So, what’s been happening since my last post? Quite a bit, really. I’ve almost completed two commissions, spent a weekend at a big model railway exhibition up in the Midlands—and came back home with three new commissions to add to the pile—and spent a bit of time sorting the house out.

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On the modelling front, I’ve been doing some personal stuff to do with my ongoing—lifetime? It seems like it!—Battle of Britain project. Airfix has been helping out in this 75th anniversary year by producing some useful vehicle kits (and a slew of new aircraft kits) in the correct scale, one of them being the towed oil bowser here. The tractor is from Flightpath, and was a fiddly but ultimately satisfying cast and etched kit of a Fordson tractor. I now notice Flightpath has introduced the bowser as well, complete with the tractor.

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A couple of kits that have been lurking around the bench for several years also saw some progress. The Albion refueller on the left is typical RAF airfield fodder from the early Second World War; the Crossley breakdown and workshop lorry is less so, but still makes a nice model. The difference between 1/72nd and 1/76th scales becomes apparent here, as the Crossley is the latter, which makes it slightly under scale compared to the Albion.

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Meanwhile, the L&YR Aspinall saddle tank was lettered up, by client request. I delivered it in this shiny form at Telford earlier this month, at the Gauge 0 Guild convention. I looked away and when I looked back it had been weathered by my fellow weekend demonstrator, who goes by the name “Dodgy” Manton. I ought to have taken a picture! A fine job he did, as well.

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This beast is a GWR 5200 Class 2-8-0T, which has been passed to me as a “finish it for me” commission. This is as far as my client got, so I really don’t have a lot to do to complete it.

(Famous last words…)

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At the other end of the GWR spectrum, another broad gauge 6-wheeler has rolled out of the works. It needs a little weathering, but is otherwise complete. My next build for this client is something a little larger, so watch this space.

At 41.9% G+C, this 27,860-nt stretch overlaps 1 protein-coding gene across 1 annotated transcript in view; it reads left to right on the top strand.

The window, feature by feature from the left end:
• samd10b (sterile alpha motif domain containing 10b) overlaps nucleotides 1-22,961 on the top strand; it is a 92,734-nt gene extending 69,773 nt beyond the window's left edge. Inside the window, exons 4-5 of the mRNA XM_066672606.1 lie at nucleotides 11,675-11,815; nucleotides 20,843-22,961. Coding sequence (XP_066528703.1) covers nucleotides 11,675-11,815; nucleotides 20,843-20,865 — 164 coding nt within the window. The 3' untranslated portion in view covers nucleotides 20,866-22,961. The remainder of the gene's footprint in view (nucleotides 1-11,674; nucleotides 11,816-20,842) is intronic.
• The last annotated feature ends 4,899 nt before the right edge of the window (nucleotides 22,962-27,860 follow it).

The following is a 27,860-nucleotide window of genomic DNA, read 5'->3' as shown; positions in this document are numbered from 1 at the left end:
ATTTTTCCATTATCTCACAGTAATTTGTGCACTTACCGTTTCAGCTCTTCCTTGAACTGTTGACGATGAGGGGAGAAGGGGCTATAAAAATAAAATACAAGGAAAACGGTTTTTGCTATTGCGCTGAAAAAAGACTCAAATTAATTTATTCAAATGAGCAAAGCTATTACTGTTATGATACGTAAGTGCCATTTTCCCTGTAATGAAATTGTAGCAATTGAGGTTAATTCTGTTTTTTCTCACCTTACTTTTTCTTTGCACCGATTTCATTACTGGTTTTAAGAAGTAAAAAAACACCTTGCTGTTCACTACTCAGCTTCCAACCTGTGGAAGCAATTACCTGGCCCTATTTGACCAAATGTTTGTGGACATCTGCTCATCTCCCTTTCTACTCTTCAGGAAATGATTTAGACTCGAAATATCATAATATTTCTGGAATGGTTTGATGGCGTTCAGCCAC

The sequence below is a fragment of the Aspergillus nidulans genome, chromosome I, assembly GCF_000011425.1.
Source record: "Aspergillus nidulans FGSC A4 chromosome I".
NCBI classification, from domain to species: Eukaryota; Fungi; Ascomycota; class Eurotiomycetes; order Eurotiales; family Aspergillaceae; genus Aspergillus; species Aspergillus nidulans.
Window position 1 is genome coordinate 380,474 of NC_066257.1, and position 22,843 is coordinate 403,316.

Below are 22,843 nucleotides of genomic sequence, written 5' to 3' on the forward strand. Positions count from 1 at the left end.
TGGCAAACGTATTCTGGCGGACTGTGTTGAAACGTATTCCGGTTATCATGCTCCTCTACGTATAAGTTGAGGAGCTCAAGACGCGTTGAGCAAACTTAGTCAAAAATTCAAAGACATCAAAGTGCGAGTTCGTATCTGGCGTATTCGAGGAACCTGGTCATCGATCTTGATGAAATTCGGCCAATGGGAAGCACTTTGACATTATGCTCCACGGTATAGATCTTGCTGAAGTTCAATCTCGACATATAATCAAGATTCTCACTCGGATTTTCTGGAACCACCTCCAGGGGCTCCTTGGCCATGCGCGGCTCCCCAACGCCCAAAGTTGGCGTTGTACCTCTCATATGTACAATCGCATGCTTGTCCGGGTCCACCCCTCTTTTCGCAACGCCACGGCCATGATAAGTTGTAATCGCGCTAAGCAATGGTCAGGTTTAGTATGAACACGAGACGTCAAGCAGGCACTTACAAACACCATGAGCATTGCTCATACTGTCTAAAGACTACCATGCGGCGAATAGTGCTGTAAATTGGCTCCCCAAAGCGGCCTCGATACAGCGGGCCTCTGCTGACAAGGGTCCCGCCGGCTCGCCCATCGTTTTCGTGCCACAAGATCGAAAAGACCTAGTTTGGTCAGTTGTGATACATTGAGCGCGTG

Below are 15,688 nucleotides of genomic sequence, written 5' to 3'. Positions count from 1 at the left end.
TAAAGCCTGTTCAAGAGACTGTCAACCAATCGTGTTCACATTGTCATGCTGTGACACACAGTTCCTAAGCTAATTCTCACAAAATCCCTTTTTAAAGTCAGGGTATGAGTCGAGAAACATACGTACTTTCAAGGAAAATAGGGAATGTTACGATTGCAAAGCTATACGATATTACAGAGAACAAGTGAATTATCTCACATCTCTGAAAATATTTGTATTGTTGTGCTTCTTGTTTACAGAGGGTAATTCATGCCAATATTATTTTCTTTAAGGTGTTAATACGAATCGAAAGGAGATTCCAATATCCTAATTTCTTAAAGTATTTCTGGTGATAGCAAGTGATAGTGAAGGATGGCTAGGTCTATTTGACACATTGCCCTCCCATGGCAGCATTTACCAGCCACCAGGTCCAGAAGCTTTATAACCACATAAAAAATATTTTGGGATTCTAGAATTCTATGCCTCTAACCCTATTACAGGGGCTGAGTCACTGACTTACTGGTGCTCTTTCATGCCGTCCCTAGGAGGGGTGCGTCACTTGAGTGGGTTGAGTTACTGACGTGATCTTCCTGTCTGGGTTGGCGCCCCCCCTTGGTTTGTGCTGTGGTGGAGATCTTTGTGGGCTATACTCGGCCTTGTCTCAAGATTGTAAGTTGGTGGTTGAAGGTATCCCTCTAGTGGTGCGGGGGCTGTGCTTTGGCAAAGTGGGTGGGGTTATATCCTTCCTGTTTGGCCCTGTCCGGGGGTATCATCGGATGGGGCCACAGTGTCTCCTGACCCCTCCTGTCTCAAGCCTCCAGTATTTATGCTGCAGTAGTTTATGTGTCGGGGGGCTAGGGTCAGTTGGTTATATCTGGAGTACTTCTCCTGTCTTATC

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Another commission nearing completion is this WD 2-8-0. It’s a big old model, and is just waiting for me to pluck up the courage to make it look dirty. This type of loco was pretty famous for being anything but clean when in service, so I need to break out the weathering and get it looking used.

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Finally, a fairly ropey photo of an ex-GWR Crocodile G trolley wagon, which I built up from a kit I’ve had in the personal stash for several years. I realised I needed some completed models I could show when demonstrating at exhibitions, preferably ones which were going to hang around for a while and not be passed on to their proper owners as soon as they are finished! I have several wagon and coach models I plan to try and complete for showing off purposes, and pragmatically I have opted to build them to 0 Gauge fine scale rather than ScaleSeven, in case someone makes me an offer to buy.

As I have two almost complete builds now, I am considering which models come next in the pecking order. Currently on the bench is an early diesel loco, and I ought to consider beginning construction of three coaches that have also appeared. As I type, I have something like a year’s work, which is satisfying and scary at the same time.

In case it wasn’t obvious, I am a professional modelmaker, specialising in 7mm scale (0 gauge) models. I try to keep the showcase section of my web site updated regularly.

There are lots of small worlds out there

Model villages. We’re not talking about Legoland here, though that does kind of count I suppose. It does indeed appear I am not alone in my fascination for recreating the real world in miniature form. This chap, Tim Dunn, has taken his childhood fascination to an extra level and is busy documenting and recording—even saving parts of—model villages and towns of all kinds.

I salute him.

Prepare to spend some time

As you know, I enjoy modelmaking of all kinds. I was always fascinated by models and miniatures used in film and TV work when I was a kid. I loved to try and work out how the effects were done, and how big the models might be.

Somehow, I found a link to a blog called Matte Shot – a tribute to Golden Era special fx, by a chap in New Zealand. In particular, I fell down a rabbit hole about miniature work in films. It’s a very deep hole, too, but well worth the time as it showcases some extraordinary miniature work from film makers around the world. Prepare to be surprised, too, at just how big some of the miniatures actually were!